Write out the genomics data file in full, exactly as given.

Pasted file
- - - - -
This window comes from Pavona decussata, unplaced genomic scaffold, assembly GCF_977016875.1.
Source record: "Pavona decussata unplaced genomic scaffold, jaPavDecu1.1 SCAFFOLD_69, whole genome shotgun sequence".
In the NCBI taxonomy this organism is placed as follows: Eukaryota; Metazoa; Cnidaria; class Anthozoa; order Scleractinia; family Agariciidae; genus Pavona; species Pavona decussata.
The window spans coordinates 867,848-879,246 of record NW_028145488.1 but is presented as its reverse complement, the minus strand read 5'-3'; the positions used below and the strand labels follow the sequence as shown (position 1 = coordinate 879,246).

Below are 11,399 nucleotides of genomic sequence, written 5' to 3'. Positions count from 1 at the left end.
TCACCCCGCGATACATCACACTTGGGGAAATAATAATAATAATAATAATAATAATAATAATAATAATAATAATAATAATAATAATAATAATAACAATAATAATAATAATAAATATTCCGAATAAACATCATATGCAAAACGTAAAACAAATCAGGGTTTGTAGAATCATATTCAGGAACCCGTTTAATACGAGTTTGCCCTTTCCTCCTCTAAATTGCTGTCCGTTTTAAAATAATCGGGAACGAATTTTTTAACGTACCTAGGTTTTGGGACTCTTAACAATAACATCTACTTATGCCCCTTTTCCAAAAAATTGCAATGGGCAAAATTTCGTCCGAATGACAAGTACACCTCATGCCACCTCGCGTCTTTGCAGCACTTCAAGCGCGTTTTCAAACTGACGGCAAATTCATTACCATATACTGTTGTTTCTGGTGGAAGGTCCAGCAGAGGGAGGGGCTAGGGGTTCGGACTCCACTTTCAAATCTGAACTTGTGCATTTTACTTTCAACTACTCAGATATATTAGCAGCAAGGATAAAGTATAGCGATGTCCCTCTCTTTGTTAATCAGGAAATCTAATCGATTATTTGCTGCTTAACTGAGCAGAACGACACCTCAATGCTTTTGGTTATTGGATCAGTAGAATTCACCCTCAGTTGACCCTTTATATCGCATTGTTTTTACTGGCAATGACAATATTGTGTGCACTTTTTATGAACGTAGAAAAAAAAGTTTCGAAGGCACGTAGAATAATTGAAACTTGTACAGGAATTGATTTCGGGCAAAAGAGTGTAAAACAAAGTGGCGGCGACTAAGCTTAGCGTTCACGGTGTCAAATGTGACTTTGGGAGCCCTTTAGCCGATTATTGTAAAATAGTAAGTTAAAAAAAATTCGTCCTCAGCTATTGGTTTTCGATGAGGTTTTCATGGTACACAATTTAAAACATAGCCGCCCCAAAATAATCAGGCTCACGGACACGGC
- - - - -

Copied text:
This window comes from Pavona decussata, unplaced genomic scaffold, assembly GCF_977016875.1.
Source record: "Pavona decussata unplaced genomic scaffold, jaPavDecu1.1 SCAFFOLD_69, whole genome shotgun sequence".
In the NCBI taxonomy this organism is placed as follows: Eukaryota; Metazoa; Cnidaria; class Anthozoa; order Scleractinia; family Agariciidae; genus Pavona; species Pavona decussata.
The window spans coordinates 867,848-879,246 of record NW_028145488.1 but is presented as its reverse complement, the minus strand read 5'-3'; the positions used below and the strand labels follow the sequence as shown (position 1 = coordinate 879,246).

Below are 11,399 nucleotides of genomic sequence, written 5' to 3'. Positions count from 1 at the left end.
TCACCCCGCGATACATCACACTTGGGGAAATAATAATAATAATAATAATAATAATAATAATAATAATAATAATAATAATAATAATAATAATAACAATAATAATAATAATAAATATTCCGAATAAACATCATATGCAAAACGTAAAACAAATCAGGGTTTGTAGAATCATATTCAGGAACCCGTTTAATACGAGTTTGCCCTTTCCTCCTCTAAATTGCTGTCCGTTTTAAAATAATCGGGAACGAATTTTTTAACGTACCTAGGTTTTGGGACTCTTAACAATAACATCTACTTATGCCCCTTTTCCAAAAAATTGCAATGGGCAAAATTTCGTCCGAATGACAAGTACACCTCATGCCACCTCGCGTCTTTGCAGCACTTCAAGCGCGTTTTCAAACTGACGGCAAATTCATTACCATATACTGTTGTTTCTGGTGGAAGGTCCAGCAGAGGGAGGGGCTAGGGGTTCGGACTCCACTTTCAAATCTGAACTTGTGCATTTTACTTTCAACTACTCAGATATATTAGCAGCAAGGATAAAGTATAGCGATGTCCCTCTCTTTGTTAATCAGGAAATCTAATCGATTATTTGCTGCTTAACTGAGCAGAACGACACCTCAATGCTTTTGGTTATTGGATCAGTAGAATTCACCCTCAGTTGACCCTTTATATCGCATTGTTTTTACTGGCAATGACAATATTGTGTGCACTTTTTATGAACGTAGAAAAAAAAGTTTCGAAGGCACGTAGAATAATTGAAACTTGTACAGGAATTGATTTCGGGCAAAAGAGTGTAAAACAAAGTGGCGGCGACTAAGCTTAGCGTTCACGGTGTCAAATGTGACTTTGGGAGCCCTTTAGCCGATTATTGTAAAATAGTAAGTTAAAAAAAATTCGTCCTCAGCTATTGGTTTTCGATGAGGTTTTCATGGTACACAATTTAAAACATAGCCGCCCCAAAATAATCAGGCTCACGGACACGGC